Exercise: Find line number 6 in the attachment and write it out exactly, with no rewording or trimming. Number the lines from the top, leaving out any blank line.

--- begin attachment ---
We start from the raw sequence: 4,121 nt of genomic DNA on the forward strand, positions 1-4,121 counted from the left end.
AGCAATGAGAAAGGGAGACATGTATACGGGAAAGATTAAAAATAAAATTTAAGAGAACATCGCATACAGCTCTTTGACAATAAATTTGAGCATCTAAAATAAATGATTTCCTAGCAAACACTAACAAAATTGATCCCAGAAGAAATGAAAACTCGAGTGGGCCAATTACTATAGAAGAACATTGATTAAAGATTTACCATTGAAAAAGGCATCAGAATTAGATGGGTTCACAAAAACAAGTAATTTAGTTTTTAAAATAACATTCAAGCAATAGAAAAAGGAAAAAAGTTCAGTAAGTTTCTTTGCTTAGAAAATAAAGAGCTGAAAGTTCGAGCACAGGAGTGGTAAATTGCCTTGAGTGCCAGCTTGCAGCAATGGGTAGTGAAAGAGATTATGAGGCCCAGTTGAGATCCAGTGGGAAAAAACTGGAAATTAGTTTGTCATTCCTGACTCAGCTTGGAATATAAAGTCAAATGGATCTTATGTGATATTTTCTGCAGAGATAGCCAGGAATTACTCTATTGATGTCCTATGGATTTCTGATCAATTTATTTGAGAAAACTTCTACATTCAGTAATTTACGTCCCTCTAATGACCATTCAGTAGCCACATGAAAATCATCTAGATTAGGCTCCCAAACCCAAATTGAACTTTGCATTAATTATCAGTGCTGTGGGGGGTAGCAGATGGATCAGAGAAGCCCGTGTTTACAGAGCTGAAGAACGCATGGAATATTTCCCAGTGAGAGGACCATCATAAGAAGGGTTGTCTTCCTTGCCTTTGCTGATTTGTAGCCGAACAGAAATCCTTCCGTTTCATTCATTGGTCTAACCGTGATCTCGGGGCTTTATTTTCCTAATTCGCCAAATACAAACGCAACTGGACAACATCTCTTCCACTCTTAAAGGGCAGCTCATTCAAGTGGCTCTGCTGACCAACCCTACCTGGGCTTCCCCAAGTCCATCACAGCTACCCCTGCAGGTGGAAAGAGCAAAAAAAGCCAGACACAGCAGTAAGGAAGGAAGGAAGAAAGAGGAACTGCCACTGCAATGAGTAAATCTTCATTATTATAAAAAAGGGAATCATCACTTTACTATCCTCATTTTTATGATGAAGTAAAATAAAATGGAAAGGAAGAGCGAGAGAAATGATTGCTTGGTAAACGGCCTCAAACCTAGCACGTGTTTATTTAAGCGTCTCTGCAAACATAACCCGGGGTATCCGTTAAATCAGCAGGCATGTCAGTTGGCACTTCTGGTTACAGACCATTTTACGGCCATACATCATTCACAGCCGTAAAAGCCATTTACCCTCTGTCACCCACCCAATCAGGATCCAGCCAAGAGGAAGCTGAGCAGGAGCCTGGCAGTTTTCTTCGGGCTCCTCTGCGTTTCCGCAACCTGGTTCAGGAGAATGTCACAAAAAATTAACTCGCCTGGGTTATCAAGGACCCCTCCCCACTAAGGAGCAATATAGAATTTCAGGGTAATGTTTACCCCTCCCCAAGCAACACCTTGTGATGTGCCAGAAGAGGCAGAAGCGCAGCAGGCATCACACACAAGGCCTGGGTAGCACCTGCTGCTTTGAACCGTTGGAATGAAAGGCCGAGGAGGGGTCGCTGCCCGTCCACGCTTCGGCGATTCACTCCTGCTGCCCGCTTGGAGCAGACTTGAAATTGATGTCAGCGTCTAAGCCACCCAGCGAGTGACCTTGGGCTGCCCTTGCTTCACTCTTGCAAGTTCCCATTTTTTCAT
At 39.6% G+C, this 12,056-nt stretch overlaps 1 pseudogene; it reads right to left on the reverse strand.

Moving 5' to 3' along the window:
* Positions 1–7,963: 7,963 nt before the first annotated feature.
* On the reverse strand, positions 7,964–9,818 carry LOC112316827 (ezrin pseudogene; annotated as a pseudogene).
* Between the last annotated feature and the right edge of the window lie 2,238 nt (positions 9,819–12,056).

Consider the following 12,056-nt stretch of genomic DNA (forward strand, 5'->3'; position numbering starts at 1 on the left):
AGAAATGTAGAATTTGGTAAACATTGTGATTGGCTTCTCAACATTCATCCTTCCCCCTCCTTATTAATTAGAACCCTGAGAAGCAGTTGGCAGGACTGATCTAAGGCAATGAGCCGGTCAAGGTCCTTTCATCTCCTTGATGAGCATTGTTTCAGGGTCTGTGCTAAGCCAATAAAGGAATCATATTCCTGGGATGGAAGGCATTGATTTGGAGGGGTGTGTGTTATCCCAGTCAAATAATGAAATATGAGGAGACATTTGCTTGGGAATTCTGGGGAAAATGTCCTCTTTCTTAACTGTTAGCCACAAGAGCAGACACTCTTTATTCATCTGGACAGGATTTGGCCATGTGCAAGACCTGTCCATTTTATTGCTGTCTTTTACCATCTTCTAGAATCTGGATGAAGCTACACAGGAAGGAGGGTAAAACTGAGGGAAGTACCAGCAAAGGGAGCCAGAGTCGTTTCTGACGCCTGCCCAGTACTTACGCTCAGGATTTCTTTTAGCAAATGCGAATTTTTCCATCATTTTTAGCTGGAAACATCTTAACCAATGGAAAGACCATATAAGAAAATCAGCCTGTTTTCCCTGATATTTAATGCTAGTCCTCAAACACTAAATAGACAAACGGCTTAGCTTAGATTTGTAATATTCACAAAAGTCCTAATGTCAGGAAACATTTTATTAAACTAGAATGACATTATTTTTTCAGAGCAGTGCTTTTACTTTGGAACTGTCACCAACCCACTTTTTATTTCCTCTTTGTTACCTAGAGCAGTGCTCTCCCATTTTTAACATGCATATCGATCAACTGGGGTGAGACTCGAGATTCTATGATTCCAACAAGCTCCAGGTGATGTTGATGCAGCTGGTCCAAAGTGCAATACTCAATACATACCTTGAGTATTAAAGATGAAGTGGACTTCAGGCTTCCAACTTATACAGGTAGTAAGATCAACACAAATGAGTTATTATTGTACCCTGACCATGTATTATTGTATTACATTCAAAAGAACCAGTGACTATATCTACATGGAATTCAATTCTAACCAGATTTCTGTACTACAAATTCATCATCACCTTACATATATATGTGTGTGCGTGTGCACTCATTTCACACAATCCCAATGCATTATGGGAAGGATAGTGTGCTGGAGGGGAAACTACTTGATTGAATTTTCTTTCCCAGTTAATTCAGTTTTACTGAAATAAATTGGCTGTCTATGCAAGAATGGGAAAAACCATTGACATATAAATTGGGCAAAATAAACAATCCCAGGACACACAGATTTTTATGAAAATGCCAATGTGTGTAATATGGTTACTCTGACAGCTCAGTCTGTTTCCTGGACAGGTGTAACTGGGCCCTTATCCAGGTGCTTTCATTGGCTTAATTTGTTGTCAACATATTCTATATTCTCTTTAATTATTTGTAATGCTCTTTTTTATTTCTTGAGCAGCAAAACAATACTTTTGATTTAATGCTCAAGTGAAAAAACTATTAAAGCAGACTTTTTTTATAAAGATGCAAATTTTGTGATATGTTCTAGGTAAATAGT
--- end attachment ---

* On the reverse strand, positions 7,964–9,818 carry LOC112316827 (ezrin pseudogene; annotated as a pseudogene).